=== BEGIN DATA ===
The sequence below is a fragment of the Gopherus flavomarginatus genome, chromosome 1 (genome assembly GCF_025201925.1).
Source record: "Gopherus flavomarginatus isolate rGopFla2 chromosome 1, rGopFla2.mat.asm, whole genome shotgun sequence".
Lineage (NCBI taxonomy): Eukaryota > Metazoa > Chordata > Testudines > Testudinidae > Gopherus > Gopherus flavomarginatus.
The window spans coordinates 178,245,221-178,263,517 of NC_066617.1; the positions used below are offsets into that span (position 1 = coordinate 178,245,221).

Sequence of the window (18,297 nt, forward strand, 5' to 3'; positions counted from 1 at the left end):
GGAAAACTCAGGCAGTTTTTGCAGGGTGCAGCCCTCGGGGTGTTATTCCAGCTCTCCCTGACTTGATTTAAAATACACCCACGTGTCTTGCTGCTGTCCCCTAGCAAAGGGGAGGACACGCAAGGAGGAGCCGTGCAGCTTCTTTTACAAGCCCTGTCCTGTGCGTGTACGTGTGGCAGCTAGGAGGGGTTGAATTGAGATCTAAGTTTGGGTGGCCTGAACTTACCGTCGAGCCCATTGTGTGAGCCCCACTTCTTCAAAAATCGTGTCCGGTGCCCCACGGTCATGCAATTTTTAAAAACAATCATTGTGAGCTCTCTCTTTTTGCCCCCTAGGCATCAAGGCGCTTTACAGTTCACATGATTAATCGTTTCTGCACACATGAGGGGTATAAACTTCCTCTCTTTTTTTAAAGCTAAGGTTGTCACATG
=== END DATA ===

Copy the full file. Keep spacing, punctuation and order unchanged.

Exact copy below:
The sequence below is a fragment of the Gopherus flavomarginatus genome, chromosome 1 (genome assembly GCF_025201925.1).
Source record: "Gopherus flavomarginatus isolate rGopFla2 chromosome 1, rGopFla2.mat.asm, whole genome shotgun sequence".
Lineage (NCBI taxonomy): Eukaryota > Metazoa > Chordata > Testudines > Testudinidae > Gopherus > Gopherus flavomarginatus.
The window spans coordinates 178,245,221-178,263,517 of NC_066617.1; the positions used below are offsets into that span (position 1 = coordinate 178,245,221).

Sequence of the window (18,297 nt, forward strand, 5' to 3'; positions counted from 1 at the left end):
GGAAAACTCAGGCAGTTTTTGCAGGGTGCAGCCCTCGGGGTGTTATTCCAGCTCTCCCTGACTTGATTTAAAATACACCCACGTGTCTTGCTGCTGTCCCCTAGCAAAGGGGAGGACACGCAAGGAGGAGCCGTGCAGCTTCTTTTACAAGCCCTGTCCTGTGCGTGTACGTGTGGCAGCTAGGAGGGGTTGAATTGAGATCTAAGTTTGGGTGGCCTGAACTTACCGTCGAGCCCATTGTGTGAGCCCCACTTCTTCAAAAATCGTGTCCGGTGCCCCACGGTCATGCAATTTTTAAAAACAATCATTGTGAGCTCTCTCTTTTTGCCCCCTAGGCATCAAGGCGCTTTACAGTTCACATGATTAATCGTTTCTGCACACATGAGGGGTATAAACTTCCTCTCTTTTTTTAAAGCTAAGGTTGTCACATG